Robert Skidelsky: We Can Still Learn from Thatcher





[Robert Skidelsky, a member of the British House of Lords, is Professor emeritus of political economy at Warwick University, author of a prize-winning biography of the economist John Maynard Keynes, and a board member of the Moscow School of Political Studies.]

Thirty years ago this month, Margaret Thatcher came to power. Although precipitated by local conditions, the Thatcher (or more broadly the Thatcher-Reagan) revolution became an instantly recognizable global brand for a set of ideas that inspired policies to free markets from government interference. Three decades later, the world is in a slump, and many people attribute the global crisis to these very ideas.

Indeed, even beyond the political left, the Anglo-American model of capitalism is deemed to have failed. It is held culpable for the near financial meltdown. But 30 years of hindsight enable us to judge which elements of the Thatcher revolution should be preserved, and which should be amended in the light of today’s global economic downturn.

Most obviously in need of amendment is the view that minimally managed and regulated markets are both more stable and more dynamic than those subject to extensive government intervention. The Thatcherite assumption, in other words, was that government failure is far more menacing to prosperity than market failure.

This was always bad history. The record shows that the period 1950-1973, when government intervention in market economies was at its peacetime height, was uniquely successful economically, with no global recessions and faster rates of GDP growth – and growth of GDP per capita – than in any comparable period before or since.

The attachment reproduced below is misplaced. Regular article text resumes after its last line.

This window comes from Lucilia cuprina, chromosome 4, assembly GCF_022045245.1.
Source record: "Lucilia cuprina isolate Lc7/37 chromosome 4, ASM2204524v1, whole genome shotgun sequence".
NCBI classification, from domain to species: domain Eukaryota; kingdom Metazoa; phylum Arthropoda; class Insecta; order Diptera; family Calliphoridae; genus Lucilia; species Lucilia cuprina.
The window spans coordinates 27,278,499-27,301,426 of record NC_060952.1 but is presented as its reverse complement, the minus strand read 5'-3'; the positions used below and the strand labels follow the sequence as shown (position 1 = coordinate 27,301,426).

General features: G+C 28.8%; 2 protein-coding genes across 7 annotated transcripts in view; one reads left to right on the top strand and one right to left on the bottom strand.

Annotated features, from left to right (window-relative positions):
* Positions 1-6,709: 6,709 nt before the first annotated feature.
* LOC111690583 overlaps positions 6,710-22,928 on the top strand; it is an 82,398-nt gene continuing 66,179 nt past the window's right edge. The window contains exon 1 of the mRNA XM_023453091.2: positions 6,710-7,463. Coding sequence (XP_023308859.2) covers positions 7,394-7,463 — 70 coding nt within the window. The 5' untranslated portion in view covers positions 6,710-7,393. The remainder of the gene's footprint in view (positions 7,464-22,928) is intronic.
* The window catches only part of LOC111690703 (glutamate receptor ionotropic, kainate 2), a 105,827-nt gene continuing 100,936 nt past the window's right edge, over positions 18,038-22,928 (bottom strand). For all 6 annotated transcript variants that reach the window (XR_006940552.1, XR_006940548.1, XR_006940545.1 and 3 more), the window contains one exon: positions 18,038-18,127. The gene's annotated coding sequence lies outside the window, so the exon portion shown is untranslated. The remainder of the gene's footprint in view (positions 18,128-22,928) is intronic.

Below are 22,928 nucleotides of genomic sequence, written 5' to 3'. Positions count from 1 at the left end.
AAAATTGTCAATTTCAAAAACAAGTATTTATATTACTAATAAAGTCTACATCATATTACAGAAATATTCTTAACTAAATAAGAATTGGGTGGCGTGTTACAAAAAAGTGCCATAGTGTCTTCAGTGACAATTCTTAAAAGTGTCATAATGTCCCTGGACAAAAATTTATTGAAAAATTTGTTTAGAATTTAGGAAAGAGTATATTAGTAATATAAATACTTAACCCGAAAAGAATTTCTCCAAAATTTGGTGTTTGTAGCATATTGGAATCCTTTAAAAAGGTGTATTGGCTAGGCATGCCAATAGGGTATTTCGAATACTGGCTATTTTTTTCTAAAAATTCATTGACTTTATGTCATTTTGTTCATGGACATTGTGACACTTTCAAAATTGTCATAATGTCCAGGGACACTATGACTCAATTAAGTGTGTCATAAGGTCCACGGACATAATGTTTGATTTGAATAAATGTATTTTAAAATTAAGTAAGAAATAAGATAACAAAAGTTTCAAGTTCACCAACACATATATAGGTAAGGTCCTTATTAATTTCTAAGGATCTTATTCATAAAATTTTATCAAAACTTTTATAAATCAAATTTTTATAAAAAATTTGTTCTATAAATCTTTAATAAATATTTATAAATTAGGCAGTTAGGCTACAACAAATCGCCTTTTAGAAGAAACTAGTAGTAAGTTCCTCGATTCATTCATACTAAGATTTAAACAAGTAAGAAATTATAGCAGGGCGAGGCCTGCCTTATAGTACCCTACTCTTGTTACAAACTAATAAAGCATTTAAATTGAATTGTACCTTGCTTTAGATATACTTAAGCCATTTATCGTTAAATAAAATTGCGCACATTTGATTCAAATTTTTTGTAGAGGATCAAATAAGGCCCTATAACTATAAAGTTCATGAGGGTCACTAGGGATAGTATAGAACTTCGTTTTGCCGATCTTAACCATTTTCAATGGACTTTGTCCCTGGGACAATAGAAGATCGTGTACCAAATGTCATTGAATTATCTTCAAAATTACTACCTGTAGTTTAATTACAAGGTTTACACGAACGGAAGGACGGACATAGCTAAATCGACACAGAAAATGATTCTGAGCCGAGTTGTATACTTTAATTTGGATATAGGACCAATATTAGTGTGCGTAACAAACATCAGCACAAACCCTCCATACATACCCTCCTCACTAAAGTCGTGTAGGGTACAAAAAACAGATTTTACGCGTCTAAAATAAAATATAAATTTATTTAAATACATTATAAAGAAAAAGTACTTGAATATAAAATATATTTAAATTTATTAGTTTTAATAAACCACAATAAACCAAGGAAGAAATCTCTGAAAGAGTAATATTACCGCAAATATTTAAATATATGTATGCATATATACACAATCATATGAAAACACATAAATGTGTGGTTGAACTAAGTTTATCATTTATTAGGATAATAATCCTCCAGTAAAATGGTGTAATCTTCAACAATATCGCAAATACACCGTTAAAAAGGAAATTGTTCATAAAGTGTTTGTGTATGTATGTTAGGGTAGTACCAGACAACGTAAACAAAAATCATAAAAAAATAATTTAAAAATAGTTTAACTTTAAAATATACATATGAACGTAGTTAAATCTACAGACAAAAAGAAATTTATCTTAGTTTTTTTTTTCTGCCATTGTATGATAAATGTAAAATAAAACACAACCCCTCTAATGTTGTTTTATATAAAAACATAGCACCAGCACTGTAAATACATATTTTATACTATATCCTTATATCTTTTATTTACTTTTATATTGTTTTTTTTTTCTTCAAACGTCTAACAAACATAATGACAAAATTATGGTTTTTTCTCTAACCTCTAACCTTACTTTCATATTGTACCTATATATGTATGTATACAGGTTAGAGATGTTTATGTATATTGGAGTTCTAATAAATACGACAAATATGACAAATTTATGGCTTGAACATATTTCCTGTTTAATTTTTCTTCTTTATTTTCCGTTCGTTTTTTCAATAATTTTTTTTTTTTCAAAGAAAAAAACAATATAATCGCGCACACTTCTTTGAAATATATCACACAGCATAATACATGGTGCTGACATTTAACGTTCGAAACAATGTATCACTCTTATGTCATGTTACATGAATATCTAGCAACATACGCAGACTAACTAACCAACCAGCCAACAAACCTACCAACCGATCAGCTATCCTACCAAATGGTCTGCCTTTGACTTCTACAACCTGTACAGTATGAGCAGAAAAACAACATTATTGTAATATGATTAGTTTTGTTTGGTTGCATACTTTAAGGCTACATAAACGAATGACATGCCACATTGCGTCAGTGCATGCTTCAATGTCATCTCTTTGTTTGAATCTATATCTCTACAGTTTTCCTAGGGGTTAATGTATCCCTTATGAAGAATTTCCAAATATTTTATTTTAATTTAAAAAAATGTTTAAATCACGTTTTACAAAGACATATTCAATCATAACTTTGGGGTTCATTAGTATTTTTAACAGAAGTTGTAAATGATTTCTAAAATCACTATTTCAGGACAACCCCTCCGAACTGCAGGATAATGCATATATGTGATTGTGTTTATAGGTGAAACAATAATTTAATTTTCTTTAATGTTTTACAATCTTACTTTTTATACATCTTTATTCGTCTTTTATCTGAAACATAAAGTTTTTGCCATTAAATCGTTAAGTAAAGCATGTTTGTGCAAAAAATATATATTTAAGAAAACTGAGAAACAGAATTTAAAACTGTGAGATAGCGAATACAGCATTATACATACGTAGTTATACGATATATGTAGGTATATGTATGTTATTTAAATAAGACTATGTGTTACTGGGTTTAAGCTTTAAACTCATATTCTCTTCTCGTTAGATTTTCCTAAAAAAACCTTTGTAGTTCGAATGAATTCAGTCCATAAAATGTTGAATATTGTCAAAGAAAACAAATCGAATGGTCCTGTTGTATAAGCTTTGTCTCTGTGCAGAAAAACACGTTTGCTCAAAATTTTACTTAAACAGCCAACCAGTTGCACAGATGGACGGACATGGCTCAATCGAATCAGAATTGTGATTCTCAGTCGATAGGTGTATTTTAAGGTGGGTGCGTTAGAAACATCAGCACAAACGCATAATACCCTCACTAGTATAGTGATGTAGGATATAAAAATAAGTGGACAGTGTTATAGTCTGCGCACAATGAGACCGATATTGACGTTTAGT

One can argue that economic performance would have been even better with less government intervention. But perfect markets are no more available than perfect governments. All we have are comparisons between what happened at different times. What these comparisons show is that markets plus government have done better than markets minus government.

Nevertheless, by the 1970’s the pre-Thatcher political economy was in crisis. The most notorious symptom of this was the emergence of “stagflation” – simultaneously rising inflation and unemployment. Something had gone wrong with the system of economic management bequeathed by John Maynard Keynes.

In addition, government spending was on the rise, labor unions were becoming more militant, policies to control pay kept breaking down, and profit expectations were falling. It seemed to many as though government’s reach had come to exceed its grasp, and that either its grasp had to be strengthened or its reach had to be reduced. Thatcherism emerged as the most plausible alternative to state socialism.

Nigel Lawson was Thatcher’s second Chancellor of the Exchequer, or finance minister. Out of the government’s anti-inflationary efforts emerged the “Lawson doctrine,” first stated in 1984 and broadly accepted by governments and central banks ever since. “The conquest of inflation,” Lawson said, “should...be the objective of macroeconomic policy. And the creation of conditions conducive to growth and employment should be...the objective of microeconomic policy.”

This proposition overturned the previous Keynesian orthodoxy that macroeconomic policy should aim at full employment, with the control of inflation left to wage policy...


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